To Carl and Scott, Winter 1954-1955

I had known him for three months. If I wanted to see him on weekends, I’d have to learn to ski. My sister had size 12 ski boots she would loan to me. His high school classmate wanted to sell her old skis for $5. I emptied my piggy bank, went to the ski shop on Holly Street and bought a pair of ski pants. I had my cotton jacket that looked okay with the pants. I had my red plaid wool scarf and a pair of mittens. I was ready to go to the mountains with my boyfriend.

Lo and behold it snowed in Bellingham. When the snow started building to about six inches, my boyfriend said he’d take me to Fairhaven Park and teach me on the Bunny Hill. Stand straight. Keep your feet apart. Hold your poles like this. Let the skis slide a little. Down I sat, my legs tangled in my skis. Okay, let me help you up my boyfriend said. Don’t lean back. On and on went the instructions. Time after time I sat down. Finally, I sort of got the hang of it and it was time to learn how to herringbone uphill. After two sessions on the little slope, my boyfriend stated that everybody was skiing down Alabama Hill. Now that hill is a long, long hill. My whole body was stiff, my wobbly legs wouldn’t hold my skis right, but after two or three falls backward, sitting down and struggling to stand again, my skis carried me downhill.

My boyfriend figured I was ready to go to the mountains with him. He was a patrolman at Mount Baker and had work to do. I marveled at the long poles along the down-side of the road showing the depth of so much snow. His little green Chevy coupe made it around all the horseshoe curves up to the crowded parking lot. Fun and laughter! Skiers coming down the slopes and riding the chair lifts. All this was new to me. The cold brisk wind penetrated through my cotton jacket. But here I was—with my boyfriend. He said we’d take the rope tow up. My hands froze in my wet gloves. I fell off the rope at the top tangled in my skis. I sat down. It took effort to get up, sat down and got up again, and then again! Somehow, I made it to the bottom to where my boyfriend was waiting. He told me I should go up again while he was on patrol.

For several Saturdays or maybe a Sunday, I sat in the little green coupe with my boyfriend driving up to the ski lodge. He, being a ski patrolman meant I was left to myself and I spent a lot of time waiting in the cold lodge. I was always wet and cold in my little cotton jacket. One day my boyfriend said we’d ski over to Austin Pass. That was a long trip on the hillside. I never did learn to really ski. But I was with my boyfriend!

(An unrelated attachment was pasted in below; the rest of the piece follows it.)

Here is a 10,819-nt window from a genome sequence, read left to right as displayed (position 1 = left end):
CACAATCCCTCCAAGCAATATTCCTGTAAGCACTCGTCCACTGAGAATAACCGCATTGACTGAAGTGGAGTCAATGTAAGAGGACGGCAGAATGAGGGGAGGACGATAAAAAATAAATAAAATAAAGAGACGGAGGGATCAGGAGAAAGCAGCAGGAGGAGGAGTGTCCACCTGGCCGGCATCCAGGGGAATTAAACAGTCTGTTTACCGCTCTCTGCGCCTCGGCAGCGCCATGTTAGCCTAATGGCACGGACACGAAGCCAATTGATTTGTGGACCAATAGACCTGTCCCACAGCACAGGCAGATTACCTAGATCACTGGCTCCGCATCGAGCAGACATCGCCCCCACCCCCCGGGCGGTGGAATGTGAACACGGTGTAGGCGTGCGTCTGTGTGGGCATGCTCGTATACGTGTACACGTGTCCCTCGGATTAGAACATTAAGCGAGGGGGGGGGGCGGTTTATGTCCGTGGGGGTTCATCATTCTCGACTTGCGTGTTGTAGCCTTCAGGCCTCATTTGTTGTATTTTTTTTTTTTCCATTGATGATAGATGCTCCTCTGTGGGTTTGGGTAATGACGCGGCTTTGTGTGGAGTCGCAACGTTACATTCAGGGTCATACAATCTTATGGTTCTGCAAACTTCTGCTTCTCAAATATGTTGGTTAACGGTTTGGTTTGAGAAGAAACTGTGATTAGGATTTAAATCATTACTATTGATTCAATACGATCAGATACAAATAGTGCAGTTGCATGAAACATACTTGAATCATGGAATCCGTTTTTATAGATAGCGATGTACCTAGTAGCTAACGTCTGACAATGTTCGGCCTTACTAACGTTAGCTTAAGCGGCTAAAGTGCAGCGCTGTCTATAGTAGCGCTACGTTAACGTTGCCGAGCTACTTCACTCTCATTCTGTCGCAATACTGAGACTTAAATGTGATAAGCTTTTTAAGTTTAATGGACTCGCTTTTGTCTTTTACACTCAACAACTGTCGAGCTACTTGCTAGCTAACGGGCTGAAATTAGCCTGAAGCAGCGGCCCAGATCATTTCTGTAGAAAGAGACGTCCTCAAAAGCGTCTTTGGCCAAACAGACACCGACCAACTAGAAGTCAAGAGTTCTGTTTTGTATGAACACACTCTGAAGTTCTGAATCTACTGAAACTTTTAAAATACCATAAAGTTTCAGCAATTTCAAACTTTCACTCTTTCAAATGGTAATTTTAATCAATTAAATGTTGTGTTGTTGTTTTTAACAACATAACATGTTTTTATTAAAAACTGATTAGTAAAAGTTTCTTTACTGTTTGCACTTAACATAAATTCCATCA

For several Saturdays or maybe a Sunday, I sat in the little green coupe with my boyfriend driving up to the ski lodge. He, being a ski patrolman meant I was left to myself and I spent a lot of time waiting in the cold lodge. I was always wet and cold in my little cotton jacket. One day my boyfriend said we’d ski over to Austin Pass. That was a long trip on the hillside. I never did learn to really ski. But I was with my boyfriend!

Love, Grandma Avis
Written on a snowy day on Whidbey Island, February 11, 2019.
Your grandpa has been my boyfriend for sixty-five years.

© Copyright 2019 Avis Rector. All rights reserved.


Avis Rector, now almost 86, is still living in the house in which she was born. Although it was moved by barge around Whidbey Island, WA and went under the beautiful Deception Pass Bridge—which is another story, She and her husband were both teachers and raised cattle on their farm. They’ve been retired for thirty or so years and have sold the cattle. Publishing her novel, Pauline, a New Beginning on Whidbey Island has been very rewarding, and her “readers” are eagerly waiting for the sequel.

2 Responses to To Carl and Scott, Winter 1954-1955

  1. The things we do for love, Avis!

    Bellingham has had so much snow lately, you two should go skiing again, maybe renew your wedding vows on skis.

    Ann

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